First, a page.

Judge in harassment complaint has role reduced
The Manitoba judge being investigated in connection with a sexual harassment and discrimination complaint is no longer doing administrative duties.
The complaint against Lori Douglas, an associate chief justice with the Court of Queen's Bench (family division), is currently under review by a panel of five judges.
Winnipegger Alexander Chapman, 44, made the complaint in July, claiming Douglas's husband, Jack King, tried to pressure him to have sex with her in 2002 and 2003.
At the time, both King and Douglas were lawyers, partners at the firm Thompson Dorfman Sweatman in Winnipeg.
Chapman's complaint was initially considered by Neil Wittmann, chief justice of the Court of Queen's Bench of Alberta. He is the vice-chairperson of the Canadian Judicial Council's (CJC) judicial conduct committee.
Last month, Wittmann decided the matter warranted further consideration. The panel [three CJC members and two other judges] will decide if the file should be closed or whether any measures should be taken.
Douglas stepped away from her duties as a sitting judge in September 2010, shortly after the complaint was filed with the CJC, but remained with the court in an administrative capacity.
However, in an email on Thursday, Glenn Joyal, chief justice of Manitoba's Court of Queen's Bench said Douglas' role has been reduced.
"Pending the final outcome of the proceedings before the Canadian Judicial Council, it has been agreed that associate Chief Justice Douglas will not be assigned any administrative duties in relation to the family division," the email stated.
"[She] will continue to work on various projects of importance and relevance to the court."
No further information was provided by Joyal.
Chapman filed a similar complaint against King with the Law Society of Manitoba in July 2010.
In early November, the society announced that it had charged King with violating three provisions of the code of professional conduct: integrity (breach of trust), prohibition against sexual harassment and conflict of interest.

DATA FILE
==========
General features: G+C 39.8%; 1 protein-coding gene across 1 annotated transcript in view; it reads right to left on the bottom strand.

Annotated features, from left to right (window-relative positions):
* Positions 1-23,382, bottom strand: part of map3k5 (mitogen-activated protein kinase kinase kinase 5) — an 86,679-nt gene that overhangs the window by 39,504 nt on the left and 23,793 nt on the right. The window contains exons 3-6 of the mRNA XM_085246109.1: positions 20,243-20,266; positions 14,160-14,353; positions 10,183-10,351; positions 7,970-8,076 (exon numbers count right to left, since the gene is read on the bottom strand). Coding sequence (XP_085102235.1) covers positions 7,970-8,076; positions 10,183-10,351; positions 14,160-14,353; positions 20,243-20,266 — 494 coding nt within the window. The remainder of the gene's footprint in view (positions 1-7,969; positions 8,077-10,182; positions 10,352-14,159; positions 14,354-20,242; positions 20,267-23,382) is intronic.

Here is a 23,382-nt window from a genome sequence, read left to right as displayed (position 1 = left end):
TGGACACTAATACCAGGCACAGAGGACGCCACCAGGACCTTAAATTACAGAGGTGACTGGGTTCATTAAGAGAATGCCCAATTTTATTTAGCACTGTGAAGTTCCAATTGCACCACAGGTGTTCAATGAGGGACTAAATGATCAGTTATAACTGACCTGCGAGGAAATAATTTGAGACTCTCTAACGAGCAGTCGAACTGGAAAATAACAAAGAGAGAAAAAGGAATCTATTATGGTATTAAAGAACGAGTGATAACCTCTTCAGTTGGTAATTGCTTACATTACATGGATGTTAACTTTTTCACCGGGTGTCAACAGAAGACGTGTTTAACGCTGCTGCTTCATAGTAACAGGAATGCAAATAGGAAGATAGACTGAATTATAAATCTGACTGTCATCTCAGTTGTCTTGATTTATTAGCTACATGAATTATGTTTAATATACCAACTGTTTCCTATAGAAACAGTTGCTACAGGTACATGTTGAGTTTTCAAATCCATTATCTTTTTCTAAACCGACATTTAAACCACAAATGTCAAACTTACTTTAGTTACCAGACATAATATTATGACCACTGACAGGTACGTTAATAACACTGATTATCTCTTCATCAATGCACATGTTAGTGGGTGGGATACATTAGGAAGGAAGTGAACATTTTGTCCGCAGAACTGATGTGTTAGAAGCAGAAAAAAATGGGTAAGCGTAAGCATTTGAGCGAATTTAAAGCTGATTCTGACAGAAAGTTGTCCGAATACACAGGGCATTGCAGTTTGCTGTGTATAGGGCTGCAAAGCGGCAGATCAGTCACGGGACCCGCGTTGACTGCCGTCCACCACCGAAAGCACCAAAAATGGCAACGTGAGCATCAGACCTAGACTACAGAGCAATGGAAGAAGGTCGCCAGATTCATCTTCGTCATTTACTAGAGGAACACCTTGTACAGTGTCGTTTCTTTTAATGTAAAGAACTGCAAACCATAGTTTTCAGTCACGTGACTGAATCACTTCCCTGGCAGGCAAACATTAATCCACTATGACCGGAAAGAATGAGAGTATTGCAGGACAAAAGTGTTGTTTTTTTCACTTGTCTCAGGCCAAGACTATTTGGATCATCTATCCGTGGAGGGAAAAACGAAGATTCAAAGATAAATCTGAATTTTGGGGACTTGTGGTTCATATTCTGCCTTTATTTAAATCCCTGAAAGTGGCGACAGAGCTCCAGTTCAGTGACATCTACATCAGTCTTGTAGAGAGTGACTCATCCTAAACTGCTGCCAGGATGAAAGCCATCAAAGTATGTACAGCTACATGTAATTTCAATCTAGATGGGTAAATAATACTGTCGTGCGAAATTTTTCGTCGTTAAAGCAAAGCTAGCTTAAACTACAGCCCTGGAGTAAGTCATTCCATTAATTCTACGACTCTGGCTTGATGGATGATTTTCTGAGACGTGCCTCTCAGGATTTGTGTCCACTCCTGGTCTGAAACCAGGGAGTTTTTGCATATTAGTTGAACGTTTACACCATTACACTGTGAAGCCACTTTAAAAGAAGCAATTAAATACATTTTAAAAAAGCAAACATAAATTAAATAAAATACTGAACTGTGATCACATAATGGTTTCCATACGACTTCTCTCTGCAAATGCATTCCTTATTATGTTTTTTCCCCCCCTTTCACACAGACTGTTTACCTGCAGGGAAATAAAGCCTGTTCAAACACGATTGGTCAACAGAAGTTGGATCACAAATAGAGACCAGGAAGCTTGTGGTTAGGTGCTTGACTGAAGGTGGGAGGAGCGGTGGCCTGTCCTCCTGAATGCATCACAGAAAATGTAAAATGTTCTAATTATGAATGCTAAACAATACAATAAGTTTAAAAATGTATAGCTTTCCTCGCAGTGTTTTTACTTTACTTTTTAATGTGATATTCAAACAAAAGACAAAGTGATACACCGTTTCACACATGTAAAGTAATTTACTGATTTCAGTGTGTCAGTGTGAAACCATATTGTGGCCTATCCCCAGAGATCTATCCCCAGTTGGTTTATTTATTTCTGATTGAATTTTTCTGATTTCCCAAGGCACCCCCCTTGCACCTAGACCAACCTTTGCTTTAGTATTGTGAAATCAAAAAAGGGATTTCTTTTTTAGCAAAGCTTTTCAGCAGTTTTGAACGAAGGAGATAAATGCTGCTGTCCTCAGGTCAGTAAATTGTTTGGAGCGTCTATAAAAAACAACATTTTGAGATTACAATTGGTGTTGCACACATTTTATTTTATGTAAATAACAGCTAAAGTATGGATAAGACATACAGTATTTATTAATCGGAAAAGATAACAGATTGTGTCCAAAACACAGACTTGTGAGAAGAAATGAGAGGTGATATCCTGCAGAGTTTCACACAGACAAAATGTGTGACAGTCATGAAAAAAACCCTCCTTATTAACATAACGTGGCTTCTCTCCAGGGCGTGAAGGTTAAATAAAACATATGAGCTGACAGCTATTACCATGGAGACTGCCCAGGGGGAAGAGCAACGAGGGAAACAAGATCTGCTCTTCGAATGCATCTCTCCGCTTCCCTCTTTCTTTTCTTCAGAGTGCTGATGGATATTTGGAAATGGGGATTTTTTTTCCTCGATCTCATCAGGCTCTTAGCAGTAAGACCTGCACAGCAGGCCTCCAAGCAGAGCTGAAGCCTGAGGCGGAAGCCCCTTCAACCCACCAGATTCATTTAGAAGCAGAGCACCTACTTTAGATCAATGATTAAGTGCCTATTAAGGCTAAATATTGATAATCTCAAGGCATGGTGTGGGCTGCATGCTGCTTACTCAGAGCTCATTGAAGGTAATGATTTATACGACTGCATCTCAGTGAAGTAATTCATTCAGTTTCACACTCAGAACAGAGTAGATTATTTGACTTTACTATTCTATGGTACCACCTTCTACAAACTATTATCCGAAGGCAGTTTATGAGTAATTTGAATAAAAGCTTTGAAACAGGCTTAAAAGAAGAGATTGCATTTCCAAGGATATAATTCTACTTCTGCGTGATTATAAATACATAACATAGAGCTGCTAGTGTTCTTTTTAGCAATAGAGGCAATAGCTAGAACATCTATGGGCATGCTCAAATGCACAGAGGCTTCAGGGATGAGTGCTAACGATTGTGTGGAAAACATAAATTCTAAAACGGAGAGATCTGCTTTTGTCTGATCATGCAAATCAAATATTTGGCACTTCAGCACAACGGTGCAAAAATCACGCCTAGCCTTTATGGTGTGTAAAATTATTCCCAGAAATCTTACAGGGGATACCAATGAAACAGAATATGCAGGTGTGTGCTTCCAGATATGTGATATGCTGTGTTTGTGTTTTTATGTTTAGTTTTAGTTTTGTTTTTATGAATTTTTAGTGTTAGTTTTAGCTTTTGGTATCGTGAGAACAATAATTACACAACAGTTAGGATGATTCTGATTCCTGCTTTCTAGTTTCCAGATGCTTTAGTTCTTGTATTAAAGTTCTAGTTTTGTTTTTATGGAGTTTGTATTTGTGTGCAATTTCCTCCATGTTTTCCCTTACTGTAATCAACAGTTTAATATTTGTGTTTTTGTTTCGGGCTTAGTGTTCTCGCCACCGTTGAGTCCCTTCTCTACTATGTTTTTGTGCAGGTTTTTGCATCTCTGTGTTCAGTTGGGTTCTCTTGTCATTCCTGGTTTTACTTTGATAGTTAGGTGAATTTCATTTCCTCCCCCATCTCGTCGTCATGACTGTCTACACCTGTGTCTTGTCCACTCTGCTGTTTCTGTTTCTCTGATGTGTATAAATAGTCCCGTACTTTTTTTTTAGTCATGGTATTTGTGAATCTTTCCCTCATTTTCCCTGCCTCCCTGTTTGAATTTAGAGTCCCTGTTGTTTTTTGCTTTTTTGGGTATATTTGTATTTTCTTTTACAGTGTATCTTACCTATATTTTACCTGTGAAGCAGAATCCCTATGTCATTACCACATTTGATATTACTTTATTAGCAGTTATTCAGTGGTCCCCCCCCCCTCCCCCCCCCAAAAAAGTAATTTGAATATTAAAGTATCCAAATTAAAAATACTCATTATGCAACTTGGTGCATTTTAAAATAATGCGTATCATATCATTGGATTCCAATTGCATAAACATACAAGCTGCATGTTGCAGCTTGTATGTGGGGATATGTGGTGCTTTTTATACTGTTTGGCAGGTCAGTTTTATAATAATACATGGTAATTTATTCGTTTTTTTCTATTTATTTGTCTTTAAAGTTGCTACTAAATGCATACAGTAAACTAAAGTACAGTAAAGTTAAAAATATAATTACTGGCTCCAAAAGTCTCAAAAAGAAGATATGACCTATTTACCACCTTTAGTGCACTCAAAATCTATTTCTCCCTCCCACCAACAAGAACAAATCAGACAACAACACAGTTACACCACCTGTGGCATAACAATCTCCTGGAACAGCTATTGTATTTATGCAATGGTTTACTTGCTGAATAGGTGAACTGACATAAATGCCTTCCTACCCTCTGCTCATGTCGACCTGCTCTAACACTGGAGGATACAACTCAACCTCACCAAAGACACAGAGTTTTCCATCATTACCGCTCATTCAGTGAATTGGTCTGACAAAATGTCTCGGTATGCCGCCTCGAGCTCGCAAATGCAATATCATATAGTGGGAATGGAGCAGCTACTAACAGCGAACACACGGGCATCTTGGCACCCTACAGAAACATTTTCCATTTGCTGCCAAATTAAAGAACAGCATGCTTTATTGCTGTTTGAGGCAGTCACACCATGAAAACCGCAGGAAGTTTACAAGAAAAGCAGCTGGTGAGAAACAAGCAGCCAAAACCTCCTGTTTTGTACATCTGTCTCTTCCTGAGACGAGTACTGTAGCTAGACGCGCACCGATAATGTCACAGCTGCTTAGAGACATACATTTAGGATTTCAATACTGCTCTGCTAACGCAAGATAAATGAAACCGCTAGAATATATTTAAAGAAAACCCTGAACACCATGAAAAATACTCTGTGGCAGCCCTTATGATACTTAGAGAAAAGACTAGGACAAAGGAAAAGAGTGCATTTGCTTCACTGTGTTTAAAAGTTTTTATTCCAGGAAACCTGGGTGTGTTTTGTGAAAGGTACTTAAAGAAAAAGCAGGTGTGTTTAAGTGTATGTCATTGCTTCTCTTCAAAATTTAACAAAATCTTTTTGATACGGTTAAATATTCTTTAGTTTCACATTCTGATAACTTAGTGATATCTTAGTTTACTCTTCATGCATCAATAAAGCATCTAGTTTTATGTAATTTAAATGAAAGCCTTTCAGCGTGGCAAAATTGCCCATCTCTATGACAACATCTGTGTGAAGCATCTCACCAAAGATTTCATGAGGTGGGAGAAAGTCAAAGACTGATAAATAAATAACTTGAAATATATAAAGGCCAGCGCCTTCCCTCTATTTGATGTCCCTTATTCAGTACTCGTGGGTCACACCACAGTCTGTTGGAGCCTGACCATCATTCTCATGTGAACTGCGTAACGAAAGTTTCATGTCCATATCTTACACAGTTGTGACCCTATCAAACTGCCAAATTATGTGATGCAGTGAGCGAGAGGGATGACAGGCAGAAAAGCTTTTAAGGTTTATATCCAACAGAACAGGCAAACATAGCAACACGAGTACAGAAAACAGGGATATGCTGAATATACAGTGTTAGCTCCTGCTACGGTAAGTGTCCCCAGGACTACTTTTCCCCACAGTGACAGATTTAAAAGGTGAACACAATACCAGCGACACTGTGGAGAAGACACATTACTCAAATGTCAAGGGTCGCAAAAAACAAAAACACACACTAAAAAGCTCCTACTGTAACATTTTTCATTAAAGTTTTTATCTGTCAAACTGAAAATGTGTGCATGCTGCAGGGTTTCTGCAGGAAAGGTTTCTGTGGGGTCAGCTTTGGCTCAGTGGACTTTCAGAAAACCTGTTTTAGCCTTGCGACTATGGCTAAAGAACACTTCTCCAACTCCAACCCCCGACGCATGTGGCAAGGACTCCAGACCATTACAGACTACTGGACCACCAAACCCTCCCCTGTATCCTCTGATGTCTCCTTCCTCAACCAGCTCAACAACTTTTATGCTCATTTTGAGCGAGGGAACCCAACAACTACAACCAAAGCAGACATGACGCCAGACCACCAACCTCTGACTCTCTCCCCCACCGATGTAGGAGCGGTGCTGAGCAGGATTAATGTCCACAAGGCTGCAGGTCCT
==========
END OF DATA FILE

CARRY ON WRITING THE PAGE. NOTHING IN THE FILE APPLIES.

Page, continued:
The charges have yet to be proven in a disciplinary hearing, which includes two lawyers and one member of the public.
No date for that hearing has yet been set.
Chapman first met King in 2002, when he retained the lawyer to handle his divorce. King showed him sexually explicit photos of Douglas, naked in various forms of bondage, in chains, with sex toys and performing oral sex.
That information has been admitted to in court documents submitted by King.
At some point, Chapman, who is black, said King, who is white, also directed him to a porn website devoted to interracial sex, particularly between black men and white women.
When his divorce was concluded, Chapman filed a complaint to the managing partners at the law firm. Soon after receiving the complaint, King left the firm and signed a confidentiality agreement with Chapman, who was paid $25,000.
After seven years of silence, Chapman decided to file the complaint with the law society. He also decided to go public with his allegations at the end of August, telling CBC News he felt distraught about the matter.